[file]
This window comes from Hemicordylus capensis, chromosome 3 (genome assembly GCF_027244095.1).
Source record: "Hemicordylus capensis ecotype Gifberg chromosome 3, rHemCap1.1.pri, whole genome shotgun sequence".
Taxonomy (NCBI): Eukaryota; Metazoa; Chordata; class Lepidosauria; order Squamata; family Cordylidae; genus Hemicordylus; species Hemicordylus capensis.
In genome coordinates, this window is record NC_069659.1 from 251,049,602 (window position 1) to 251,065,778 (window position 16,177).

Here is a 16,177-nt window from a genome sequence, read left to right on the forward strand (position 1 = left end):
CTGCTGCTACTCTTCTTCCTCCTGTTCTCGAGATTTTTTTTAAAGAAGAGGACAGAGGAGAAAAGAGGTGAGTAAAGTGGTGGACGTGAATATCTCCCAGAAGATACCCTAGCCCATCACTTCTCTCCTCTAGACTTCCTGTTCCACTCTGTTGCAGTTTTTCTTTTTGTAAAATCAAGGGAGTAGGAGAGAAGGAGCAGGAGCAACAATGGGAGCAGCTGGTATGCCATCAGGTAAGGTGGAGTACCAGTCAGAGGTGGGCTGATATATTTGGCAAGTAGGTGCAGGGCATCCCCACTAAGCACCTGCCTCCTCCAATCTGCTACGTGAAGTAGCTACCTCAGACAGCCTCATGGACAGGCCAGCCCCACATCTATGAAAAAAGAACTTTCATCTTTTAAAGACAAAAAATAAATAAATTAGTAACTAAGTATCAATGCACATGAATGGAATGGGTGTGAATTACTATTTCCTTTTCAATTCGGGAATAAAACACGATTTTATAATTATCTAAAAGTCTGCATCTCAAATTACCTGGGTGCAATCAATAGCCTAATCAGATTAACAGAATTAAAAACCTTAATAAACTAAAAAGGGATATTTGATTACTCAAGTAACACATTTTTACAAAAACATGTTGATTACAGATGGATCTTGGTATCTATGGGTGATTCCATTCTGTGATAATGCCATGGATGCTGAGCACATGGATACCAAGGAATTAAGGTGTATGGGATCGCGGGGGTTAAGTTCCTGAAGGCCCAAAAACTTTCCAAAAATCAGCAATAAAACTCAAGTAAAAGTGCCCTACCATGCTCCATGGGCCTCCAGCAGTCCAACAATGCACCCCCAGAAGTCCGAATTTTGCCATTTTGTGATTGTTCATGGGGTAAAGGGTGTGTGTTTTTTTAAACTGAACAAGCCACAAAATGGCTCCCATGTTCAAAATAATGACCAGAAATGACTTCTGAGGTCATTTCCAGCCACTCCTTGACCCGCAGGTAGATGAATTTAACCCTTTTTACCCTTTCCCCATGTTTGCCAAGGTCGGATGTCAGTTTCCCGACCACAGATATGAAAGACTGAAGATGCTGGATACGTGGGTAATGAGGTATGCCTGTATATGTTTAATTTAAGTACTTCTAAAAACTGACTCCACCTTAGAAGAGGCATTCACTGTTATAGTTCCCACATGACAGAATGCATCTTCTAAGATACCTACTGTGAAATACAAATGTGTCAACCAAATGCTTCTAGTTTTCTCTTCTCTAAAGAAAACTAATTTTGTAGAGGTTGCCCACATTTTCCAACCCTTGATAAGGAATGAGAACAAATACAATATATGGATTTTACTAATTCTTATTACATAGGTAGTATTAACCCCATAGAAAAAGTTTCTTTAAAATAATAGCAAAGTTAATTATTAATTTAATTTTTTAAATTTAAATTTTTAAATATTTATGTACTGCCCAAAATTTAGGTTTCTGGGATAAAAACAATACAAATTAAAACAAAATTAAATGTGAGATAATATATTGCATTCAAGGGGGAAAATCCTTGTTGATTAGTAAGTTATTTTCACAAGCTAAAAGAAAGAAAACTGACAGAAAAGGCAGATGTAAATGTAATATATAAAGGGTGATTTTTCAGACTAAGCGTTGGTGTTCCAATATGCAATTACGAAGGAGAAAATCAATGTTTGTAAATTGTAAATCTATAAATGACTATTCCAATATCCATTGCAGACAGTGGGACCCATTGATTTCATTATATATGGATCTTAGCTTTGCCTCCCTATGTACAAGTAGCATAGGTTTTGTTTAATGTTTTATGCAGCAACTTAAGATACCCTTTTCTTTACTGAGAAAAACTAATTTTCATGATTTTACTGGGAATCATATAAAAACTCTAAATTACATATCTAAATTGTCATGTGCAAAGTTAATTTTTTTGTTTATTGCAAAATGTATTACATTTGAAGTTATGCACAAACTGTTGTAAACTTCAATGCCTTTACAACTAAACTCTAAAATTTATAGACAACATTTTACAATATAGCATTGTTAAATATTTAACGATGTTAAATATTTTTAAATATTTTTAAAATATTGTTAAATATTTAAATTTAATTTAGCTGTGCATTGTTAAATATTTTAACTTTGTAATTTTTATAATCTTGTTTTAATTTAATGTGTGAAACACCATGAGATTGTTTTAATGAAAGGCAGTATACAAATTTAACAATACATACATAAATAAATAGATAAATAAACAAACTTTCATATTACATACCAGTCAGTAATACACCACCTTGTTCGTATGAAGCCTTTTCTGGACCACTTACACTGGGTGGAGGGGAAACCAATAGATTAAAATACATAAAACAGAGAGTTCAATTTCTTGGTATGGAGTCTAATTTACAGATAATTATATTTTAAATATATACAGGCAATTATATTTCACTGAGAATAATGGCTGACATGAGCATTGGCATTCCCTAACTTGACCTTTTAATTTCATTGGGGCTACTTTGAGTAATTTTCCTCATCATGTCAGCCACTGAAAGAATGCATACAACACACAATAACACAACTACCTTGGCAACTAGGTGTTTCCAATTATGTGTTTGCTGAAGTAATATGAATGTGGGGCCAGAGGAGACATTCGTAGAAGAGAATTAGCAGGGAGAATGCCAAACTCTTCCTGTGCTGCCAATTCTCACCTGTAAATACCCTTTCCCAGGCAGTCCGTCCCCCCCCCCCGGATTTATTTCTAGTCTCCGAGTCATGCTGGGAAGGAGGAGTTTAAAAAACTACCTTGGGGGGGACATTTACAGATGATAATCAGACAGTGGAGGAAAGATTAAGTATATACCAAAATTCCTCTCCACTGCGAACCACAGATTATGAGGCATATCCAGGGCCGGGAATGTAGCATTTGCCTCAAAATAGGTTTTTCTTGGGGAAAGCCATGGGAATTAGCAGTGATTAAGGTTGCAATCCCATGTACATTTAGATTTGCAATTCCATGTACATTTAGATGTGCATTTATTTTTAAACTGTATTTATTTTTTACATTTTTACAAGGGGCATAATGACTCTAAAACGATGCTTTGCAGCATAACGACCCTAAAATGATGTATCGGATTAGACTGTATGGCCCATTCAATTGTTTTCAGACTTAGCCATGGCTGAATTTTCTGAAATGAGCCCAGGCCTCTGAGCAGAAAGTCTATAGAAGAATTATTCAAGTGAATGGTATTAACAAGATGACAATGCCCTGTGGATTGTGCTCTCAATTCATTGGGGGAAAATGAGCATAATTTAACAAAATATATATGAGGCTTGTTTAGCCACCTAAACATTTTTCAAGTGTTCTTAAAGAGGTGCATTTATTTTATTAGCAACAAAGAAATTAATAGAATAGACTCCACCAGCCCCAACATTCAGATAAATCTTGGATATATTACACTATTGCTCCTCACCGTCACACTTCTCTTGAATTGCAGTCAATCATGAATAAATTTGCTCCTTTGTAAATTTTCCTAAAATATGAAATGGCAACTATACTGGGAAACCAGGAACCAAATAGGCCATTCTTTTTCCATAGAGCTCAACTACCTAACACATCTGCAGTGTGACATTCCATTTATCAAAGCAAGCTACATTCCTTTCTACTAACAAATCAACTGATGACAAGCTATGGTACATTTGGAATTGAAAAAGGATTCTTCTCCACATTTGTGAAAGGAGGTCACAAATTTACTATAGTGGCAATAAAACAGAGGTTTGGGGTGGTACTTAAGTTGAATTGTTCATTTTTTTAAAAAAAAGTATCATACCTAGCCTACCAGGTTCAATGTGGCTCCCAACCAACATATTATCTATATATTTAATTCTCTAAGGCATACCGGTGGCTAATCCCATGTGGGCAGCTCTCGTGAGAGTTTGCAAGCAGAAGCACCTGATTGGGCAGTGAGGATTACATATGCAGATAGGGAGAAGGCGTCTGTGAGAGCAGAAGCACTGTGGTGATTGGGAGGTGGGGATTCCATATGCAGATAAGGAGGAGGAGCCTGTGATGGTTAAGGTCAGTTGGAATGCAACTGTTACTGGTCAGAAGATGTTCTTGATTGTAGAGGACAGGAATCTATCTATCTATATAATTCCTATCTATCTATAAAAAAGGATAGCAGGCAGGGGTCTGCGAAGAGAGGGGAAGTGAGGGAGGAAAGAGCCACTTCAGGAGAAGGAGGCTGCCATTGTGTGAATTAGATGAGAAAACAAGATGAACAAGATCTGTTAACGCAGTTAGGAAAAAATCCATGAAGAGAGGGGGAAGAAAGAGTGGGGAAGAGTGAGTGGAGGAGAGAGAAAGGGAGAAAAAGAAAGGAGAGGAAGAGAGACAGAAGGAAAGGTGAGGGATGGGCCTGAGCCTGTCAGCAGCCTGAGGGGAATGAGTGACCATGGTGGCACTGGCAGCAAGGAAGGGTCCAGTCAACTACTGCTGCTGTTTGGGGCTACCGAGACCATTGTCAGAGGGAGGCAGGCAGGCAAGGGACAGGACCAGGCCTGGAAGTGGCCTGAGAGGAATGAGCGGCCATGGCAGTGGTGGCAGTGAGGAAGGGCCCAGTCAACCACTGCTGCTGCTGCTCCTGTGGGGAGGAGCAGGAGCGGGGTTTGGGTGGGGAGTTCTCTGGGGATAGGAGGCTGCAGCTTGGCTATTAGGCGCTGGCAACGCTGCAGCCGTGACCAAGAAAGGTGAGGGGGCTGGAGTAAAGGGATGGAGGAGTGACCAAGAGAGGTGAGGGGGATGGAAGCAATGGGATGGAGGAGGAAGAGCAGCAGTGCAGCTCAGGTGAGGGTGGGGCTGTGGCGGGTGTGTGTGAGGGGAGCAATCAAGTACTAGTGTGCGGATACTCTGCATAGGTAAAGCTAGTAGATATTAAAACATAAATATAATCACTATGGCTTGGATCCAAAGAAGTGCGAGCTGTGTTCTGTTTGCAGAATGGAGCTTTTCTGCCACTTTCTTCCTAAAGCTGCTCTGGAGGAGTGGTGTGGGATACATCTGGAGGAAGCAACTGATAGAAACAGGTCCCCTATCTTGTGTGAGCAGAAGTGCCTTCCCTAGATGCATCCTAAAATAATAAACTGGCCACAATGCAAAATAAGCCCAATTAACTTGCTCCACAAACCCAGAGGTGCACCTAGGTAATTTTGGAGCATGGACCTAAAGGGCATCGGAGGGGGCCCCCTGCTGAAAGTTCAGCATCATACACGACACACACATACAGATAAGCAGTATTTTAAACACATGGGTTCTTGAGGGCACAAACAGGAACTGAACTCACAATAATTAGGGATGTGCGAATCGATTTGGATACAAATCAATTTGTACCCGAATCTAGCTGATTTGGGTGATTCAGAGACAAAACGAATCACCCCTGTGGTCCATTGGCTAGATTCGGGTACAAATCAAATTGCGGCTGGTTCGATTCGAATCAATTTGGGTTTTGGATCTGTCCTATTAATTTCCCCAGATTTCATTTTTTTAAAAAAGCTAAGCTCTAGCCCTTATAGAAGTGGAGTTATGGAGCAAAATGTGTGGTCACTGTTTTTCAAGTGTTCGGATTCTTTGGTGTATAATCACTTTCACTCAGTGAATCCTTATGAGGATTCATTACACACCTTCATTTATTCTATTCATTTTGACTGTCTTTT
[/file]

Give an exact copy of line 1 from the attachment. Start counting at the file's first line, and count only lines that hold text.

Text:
This window comes from Hemicordylus capensis, chromosome 3 (genome assembly GCF_027244095.1).